John Wiley & Sons, 2023
Keywords
Endodontics; consensus; observational studies; root canal treatment
National Category
Dentistry
Identifiers
urn:nbn:se:mau:diva-56683 (URN)10.1111/iej.13873 (DOI)000896891200001 ()36416192 (PubMedID)2-s2.0-85144117423 (Scopus ID)
Available from: 2022-12-14 Created: 2022-12-14 Last updated: 2024-02-05Bibliographically approved
Nagendrababu, V., Duncan, H. F., Fouad, A. F., Kirkevang, L., Parashos, P., Pigg, M., . . . Dummer, P. M. H. (2023). PROBE 2023 guidelines for reporting observational studies in endodontics: explanation and elaboration. International Endodontic Journal, 56(6), 652-685
Open this publication in new window or tab >>PROBE 2023 guidelines for reporting observational studies in endodontics: explanation and elaboration
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2023 (English)In: International Endodontic Journal, ISSN 0143-2885, E-ISSN 1365-2591, Vol. 56, no 6, p. 652-685Article in journal (Refereed) Published
Abstract [en]

Observational studies play a critical role in evaluating the prevalence and incidence of conditions or diseases in populations as well as in defining the benefits and potential hazards of health-related interventions. There are currently no reporting guidelines for observational studies in the field of Endodontics. The Preferred Reporting Items for study Designs in Endodontology (PRIDE) team have developed and published new reporting guidelines for observational-based studies called the “Preferred Reporting items for OBservational studies in Endodontics (PROBE) 2023” guidelines. The PROBE 2023 guidelines were developed exclusively for the specialty of Endodontics by integrating and adapting the “STrengthening the Reporting of OBservational studies in Epidemiology (STROBE)” checklist and the “Clinical and Laboratory Images in Publications (CLIP)” principles. The recommendations of the Guidance for Developers of Health Research Reporting Guidelines were adhered to throughout the process of developing the guidelines. The purpose of this document is to serve as a guide for authors by providing an explanation for each of the items in the PROBE 2023 checklist along with relevant examples from the literature. The document also offers advice to authors on how they can address each item in their manuscript before submission to a journal. The PROBE 2023 checklist is freely accessible and downloadable from the Preferred Reporting Items for study Designs in Endodontology (PRIDE) website (http://pride-endodonticguidelines.org/probe/).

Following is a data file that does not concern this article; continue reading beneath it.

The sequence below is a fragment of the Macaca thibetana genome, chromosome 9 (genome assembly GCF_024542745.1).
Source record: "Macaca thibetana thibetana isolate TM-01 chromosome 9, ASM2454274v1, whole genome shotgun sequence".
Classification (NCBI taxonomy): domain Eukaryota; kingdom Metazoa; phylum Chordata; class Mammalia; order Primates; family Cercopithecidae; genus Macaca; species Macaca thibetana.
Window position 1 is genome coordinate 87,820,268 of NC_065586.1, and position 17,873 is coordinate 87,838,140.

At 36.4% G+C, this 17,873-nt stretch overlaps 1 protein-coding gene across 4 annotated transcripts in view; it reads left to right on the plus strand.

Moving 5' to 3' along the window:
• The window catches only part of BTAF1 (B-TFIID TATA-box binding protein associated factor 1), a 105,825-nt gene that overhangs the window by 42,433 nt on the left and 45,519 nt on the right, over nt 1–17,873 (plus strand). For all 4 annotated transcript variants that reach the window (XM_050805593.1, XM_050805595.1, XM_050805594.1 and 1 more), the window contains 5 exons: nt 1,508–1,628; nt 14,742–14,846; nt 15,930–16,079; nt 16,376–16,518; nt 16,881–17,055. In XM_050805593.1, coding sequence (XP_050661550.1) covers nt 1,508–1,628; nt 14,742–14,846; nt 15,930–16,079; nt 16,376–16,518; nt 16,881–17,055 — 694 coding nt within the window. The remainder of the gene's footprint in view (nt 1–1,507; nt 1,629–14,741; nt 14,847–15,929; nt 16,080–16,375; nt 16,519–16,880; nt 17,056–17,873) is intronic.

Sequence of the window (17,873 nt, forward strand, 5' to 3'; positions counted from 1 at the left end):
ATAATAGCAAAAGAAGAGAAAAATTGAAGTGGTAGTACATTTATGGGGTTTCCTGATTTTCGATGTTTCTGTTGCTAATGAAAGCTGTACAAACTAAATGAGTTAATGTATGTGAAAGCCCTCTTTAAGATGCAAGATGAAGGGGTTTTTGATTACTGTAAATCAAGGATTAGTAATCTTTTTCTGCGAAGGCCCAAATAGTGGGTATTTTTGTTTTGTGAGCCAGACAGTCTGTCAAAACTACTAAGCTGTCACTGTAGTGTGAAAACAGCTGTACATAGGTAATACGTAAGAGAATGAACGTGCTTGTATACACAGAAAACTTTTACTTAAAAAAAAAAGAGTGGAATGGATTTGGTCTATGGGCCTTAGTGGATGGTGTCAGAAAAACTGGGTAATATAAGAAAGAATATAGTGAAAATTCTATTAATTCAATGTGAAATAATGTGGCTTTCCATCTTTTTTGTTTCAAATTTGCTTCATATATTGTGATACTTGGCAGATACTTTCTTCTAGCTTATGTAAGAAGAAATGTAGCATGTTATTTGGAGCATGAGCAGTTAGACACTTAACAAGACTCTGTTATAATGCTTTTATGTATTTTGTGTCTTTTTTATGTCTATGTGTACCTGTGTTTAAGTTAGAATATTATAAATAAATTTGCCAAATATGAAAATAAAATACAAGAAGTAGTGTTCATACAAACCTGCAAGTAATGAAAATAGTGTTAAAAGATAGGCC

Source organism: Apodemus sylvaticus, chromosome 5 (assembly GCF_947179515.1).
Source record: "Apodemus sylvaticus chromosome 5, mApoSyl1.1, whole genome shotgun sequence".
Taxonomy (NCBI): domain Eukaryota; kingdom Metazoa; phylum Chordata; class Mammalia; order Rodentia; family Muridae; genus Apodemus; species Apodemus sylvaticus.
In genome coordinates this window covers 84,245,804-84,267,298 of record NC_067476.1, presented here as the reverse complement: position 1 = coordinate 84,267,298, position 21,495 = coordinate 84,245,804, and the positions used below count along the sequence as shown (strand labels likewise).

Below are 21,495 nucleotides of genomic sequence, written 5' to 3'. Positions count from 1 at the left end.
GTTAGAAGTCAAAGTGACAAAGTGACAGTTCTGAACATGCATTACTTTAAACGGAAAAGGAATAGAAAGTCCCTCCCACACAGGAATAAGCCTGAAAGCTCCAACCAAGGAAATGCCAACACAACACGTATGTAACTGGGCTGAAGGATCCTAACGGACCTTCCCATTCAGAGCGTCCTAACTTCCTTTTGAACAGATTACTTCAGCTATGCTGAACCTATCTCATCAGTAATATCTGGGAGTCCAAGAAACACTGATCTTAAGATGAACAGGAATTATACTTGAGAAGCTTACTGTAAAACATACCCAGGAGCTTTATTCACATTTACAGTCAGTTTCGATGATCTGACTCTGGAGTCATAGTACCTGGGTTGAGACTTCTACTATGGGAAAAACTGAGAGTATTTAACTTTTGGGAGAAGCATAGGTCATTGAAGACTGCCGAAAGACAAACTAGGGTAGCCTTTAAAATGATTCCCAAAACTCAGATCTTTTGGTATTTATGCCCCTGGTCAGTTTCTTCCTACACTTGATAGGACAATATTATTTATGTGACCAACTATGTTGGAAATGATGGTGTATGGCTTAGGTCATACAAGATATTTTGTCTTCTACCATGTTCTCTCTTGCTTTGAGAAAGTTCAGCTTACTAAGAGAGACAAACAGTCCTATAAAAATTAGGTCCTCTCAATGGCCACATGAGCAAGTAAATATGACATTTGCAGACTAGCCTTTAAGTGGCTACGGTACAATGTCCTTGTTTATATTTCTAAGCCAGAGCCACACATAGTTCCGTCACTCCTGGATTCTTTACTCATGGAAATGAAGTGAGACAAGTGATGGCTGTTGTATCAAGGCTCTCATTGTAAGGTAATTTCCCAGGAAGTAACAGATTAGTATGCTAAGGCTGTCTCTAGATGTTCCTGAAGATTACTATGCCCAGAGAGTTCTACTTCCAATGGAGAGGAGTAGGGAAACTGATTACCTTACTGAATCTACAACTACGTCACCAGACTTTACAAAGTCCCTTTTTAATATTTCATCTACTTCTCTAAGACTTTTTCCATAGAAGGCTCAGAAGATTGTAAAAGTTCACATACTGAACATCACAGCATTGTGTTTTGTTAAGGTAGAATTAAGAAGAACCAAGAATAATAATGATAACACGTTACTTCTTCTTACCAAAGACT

Place, publisher, year, edition, pages
John Wiley & Sons, 2023
National Category
Dentistry
Identifiers
urn:nbn:se:mau:diva-58514 (URN)10.1111/iej.13909 (DOI)000953439100001 ()36851874 (PubMedID)2-s2.0-85150862253 (Scopus ID)
Available from: 2023-03-02 Created: 2023-03-02 Last updated: 2023-06-21Bibliographically approved
Projects
Prediction of endodontic infection spread (PRENDIS)
Organisations
Identifiers
ORCID iD: ORCID iD iconorcid.org/0000-0002-7989-1541